It all started the other Saturday when I was out with a friend. She decided to stop by our local Great Harvest Bread Company for something called a “Savannah bar”.
“What’s a Savannah bar?”
“It’s a drug.”
Ah, but she was right!
As soon as I had one I was addicted.
But at $2 a pop, I knew I couldn’t afford this particular addiction, and had to learn how to make them myself.
Of course, I had to buy several more so I could study the ingredients and try to backward engineer the recipe.
The Savannah bar has a dense crust with coconut, finely chopped nuts, oats and whole wheat flour. Then comes a more cobbler-like pastry layer that is moister. Then it’s topped with fresh seasonal fruit, and baked. The ooey-gooey pastry comes up inbetween the fruit pieces and spills over, just like a cobbler does. And indeed, they are super scrumptious.
And quite filling. One bar more than fills you up for breakfast. I love how nutritious the ingredients are also. You can enjoy one as a snack or dessert, with coffee or tea or in place of breakfast, guilt free.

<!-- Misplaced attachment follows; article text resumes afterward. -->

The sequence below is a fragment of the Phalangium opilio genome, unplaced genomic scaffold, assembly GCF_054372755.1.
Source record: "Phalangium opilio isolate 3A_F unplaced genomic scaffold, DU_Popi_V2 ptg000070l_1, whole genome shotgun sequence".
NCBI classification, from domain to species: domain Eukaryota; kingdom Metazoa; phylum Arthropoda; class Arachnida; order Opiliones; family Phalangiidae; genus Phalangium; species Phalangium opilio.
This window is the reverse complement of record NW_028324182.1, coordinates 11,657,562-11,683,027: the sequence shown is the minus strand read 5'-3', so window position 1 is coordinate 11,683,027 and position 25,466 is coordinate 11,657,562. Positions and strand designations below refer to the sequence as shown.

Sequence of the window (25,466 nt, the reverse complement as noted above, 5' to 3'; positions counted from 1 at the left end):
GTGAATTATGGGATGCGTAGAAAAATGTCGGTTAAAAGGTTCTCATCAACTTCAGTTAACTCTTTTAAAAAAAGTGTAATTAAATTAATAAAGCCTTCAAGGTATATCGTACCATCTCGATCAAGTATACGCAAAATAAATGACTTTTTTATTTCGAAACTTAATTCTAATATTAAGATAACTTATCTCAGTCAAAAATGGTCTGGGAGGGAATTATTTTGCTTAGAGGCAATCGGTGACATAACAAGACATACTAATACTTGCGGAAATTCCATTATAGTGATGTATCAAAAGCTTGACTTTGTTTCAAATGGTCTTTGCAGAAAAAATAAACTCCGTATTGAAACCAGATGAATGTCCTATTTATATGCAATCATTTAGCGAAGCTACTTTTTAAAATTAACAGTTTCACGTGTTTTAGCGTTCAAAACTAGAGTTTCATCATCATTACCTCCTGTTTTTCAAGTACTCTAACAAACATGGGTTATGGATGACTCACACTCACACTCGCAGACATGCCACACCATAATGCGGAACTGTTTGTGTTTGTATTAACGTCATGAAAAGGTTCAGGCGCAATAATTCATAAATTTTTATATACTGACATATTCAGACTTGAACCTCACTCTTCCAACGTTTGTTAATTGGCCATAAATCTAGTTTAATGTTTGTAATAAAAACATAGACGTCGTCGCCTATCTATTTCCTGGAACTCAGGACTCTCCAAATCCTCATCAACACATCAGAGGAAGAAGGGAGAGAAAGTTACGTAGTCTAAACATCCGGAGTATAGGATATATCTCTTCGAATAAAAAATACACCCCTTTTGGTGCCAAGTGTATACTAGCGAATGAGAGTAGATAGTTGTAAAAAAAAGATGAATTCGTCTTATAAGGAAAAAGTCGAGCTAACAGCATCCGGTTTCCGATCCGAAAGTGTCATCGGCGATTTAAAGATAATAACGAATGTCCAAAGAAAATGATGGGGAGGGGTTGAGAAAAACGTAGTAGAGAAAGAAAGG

I sat down with Google to search for the recipe. A couple of hours later, I discovered that the Savannah bar, also called a Cobbler or Harvest bar, is based on the Mazurka.
Apparently it’s a Polish pastry that is quite popular in Seattle. Who knew?
I found a recipe for Marzurka Bars and did a little tweaking. The result, pictured here, was fantastic…
but not exactly like the Savannah bars I crave.
The pastry is a bit more crumbly, and it doesn’t ooze up around and inbetween the fruit.
So I’m putting it to you cooking experts out there.
Here’s the recipe for Mazurka Bars. They’re certainly lovely. But how can I make them taste more like my beloved Savannah bars?
- 2 cups Oats
- 1 cup Whole Wheat Flour
- 1 cup Brown Sugar or Sucanat
- 1/2 cup finely chopped Pecans or Walnuts
- 1/2 cup Unsweetened Coconut
- 1/4 t Salt
- 1/2 t Baking Soda
- 1 1/2 sticks Butter, melted
- 1 t Vanilla Extract
Mix ingredients together and place into a greased baking pan. Pour fresh sliced fruit over top.
Bake at 325 for 45 minutes.
Again I put to you: If you’ve ever had a Savannah Bar, how would you tweak this recipe to make it have the same texture?
If I were to venture a guess, I would think that the crust and pastry are two different batches of ingredients. Maybe the topping has more sugar, and some milk? Not sure.